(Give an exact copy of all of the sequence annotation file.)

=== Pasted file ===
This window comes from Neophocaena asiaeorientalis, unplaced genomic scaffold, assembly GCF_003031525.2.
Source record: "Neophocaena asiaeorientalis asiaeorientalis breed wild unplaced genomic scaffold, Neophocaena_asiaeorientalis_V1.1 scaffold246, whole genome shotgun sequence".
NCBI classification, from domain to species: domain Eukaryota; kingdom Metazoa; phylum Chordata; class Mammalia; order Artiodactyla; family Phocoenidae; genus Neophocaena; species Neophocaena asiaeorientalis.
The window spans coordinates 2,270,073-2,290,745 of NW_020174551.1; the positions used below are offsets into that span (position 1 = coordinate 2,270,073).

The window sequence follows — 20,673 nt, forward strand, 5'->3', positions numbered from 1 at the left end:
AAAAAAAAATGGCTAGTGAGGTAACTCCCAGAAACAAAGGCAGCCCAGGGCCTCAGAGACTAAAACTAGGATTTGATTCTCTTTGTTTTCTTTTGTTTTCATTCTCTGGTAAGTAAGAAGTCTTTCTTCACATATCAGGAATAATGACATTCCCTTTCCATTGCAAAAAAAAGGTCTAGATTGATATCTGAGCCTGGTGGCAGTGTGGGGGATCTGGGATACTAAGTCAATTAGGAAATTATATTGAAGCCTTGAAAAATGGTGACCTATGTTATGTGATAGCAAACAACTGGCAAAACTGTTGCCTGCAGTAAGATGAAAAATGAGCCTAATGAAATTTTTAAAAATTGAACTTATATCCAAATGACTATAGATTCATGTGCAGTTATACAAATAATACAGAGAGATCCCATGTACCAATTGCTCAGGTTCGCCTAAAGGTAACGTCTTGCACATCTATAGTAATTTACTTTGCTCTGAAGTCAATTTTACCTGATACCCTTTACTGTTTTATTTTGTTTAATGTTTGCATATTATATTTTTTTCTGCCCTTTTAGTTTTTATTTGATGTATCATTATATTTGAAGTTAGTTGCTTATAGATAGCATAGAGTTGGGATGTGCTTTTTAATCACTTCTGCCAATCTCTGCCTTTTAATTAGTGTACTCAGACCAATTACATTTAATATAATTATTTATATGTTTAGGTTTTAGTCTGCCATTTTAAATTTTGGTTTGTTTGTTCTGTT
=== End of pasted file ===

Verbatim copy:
This window comes from Neophocaena asiaeorientalis, unplaced genomic scaffold, assembly GCF_003031525.2.
Source record: "Neophocaena asiaeorientalis asiaeorientalis breed wild unplaced genomic scaffold, Neophocaena_asiaeorientalis_V1.1 scaffold246, whole genome shotgun sequence".
NCBI classification, from domain to species: domain Eukaryota; kingdom Metazoa; phylum Chordata; class Mammalia; order Artiodactyla; family Phocoenidae; genus Neophocaena; species Neophocaena asiaeorientalis.
The window spans coordinates 2,270,073-2,290,745 of NW_020174551.1; the positions used below are offsets into that span (position 1 = coordinate 2,270,073).

The window sequence follows — 20,673 nt, forward strand, 5'->3', positions numbered from 1 at the left end:
AAAAAAAAATGGCTAGTGAGGTAACTCCCAGAAACAAAGGCAGCCCAGGGCCTCAGAGACTAAAACTAGGATTTGATTCTCTTTGTTTTCTTTTGTTTTCATTCTCTGGTAAGTAAGAAGTCTTTCTTCACATATCAGGAATAATGACATTCCCTTTCCATTGCAAAAAAAAGGTCTAGATTGATATCTGAGCCTGGTGGCAGTGTGGGGGATCTGGGATACTAAGTCAATTAGGAAATTATATTGAAGCCTTGAAAAATGGTGACCTATGTTATGTGATAGCAAACAACTGGCAAAACTGTTGCCTGCAGTAAGATGAAAAATGAGCCTAATGAAATTTTTAAAAATTGAACTTATATCCAAATGACTATAGATTCATGTGCAGTTATACAAATAATACAGAGAGATCCCATGTACCAATTGCTCAGGTTCGCCTAAAGGTAACGTCTTGCACATCTATAGTAATTTACTTTGCTCTGAAGTCAATTTTACCTGATACCCTTTACTGTTTTATTTTGTTTAATGTTTGCATATTATATTTTTTTCTGCCCTTTTAGTTTTTATTTGATGTATCATTATATTTGAAGTTAGTTGCTTATAGATAGCATAGAGTTGGGATGTGCTTTTTAATCACTTCTGCCAATCTCTGCCTTTTAATTAGTGTACTCAGACCAATTACATTTAATATAATTATTTATATGTTTAGGTTTTAGTCTGCCATTTTAAATTTTGGTTTGTTTGTTCTGTT